Country Life

MPAA Rating: PG-13

Entertainment: +3

Content: -1 1/2

It's 1919 in South Wales, Australia. The Dickens family's sheep farm barely supports hard-working, hard-drinking Jack (John Hargreaves), his elderly mother and Sally Voysey (Kerry Fox), his niece. But they are excited about the imminent visit of Sally's father, Alexander (Michael Blakemore), a drama critic from London who left Australia more than 20 years earlier. The elderly Alexander brings with him his lovely young wife, Deborah (Greta Sacchi), and two wagonloads of their personal belongings. Obviously, they plan to stay. What a contrast the sophisticated, cosmopolitan visitors are to their hosts. And how demanding! Meal times must coincide with Alexander's own peculiar schedule; a suite of rooms must be available for him to have a private study; and his every ache and twitch must be attended to by a doctor. But it is the beautiful Deborah who really stirs up hormones and tempers. Both Jack and Max Askey (Sam Neill), the local doctor, are enamored by the charming but unhappy Deborah. Sally is smitten with Max, who is oblivious to her crush on him. Inspired by Chekhov's classic play, "Uncle Vanya," COUNTRY LIFE is part drama, part comedy. Well-acted and beautifully photographed, it's a film for mature audiences.

On the surface, the Australians appear content. But when Alexander presents his host family with two cases of French wines, tongues loosen and tempers flare. Even the servants get carried away as they too participate in disposing of the wine. Drunkenness abounds. Alexander is told by Dr. Max that his gout is caused by too much drinking, but the doctor himself is a very heavy drinker. A drunken Jack's anger towards Alexander results in gunshots fired and a suicide threat. Tension mounts as Max and Deborah become attracted to each other, culminating in one passionate encounter. Deborah regrets the incident and immediately convinces her husband they must leave. Alexander tries to seduce a young servant girl, but she spurns his advances. Later he seeks Max's counsel on sexual matters, obviously a very difficult subject for him to discuss. Although there are no obscenities, several profanities are scattered throughout the dialogue. Excessive alcohol drinking, sometimes treated comically, regular profanities and the sex scene between Max and Deborah keep COUNTRY LIFE on the minus side of acceptability.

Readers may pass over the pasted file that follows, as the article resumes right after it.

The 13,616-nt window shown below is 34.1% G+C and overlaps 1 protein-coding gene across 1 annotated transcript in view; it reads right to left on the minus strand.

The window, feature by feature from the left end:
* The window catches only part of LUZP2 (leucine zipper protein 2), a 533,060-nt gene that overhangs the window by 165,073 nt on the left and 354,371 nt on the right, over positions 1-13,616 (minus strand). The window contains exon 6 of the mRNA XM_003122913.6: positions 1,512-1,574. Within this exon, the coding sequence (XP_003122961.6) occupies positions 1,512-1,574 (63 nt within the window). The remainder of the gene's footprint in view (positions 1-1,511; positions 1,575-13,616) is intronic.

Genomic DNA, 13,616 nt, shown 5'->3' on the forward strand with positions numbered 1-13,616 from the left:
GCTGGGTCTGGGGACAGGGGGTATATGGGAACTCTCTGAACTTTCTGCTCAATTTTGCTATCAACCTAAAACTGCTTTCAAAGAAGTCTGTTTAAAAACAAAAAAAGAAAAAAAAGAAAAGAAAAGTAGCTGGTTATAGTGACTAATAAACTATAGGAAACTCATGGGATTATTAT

Preview Reviewer: Mary Draughon
Miramax Films, 18 E. 48th St., Ste. 1601, NY, NY 10017

The following categories contain objective listings of film content which contribute to the subjective numeric Content ratings posted to the left and on the Home page.

Crude Language: Several (5) times - Mild 2, Moderate 3

Obscene Language: None

Profanity: Several (6) times - Regular 2, Exclamatory 4

Violence: Few times - Moderate (gunshots fired; man knocked out by hit to face)

Sex: Twice (unmarried couple, no nudity; two kangaroos shown mating)

Nudity: None

Sexual Dialogue/Gesture: Few times (men discuss woman's virtue; man talks about sexual problem; old man caresses servant girl's clothed breast)

Drugs: Many times (alcohol drinking, drunkenness)

Other: None

Running Time:
Intended Audience: Adults

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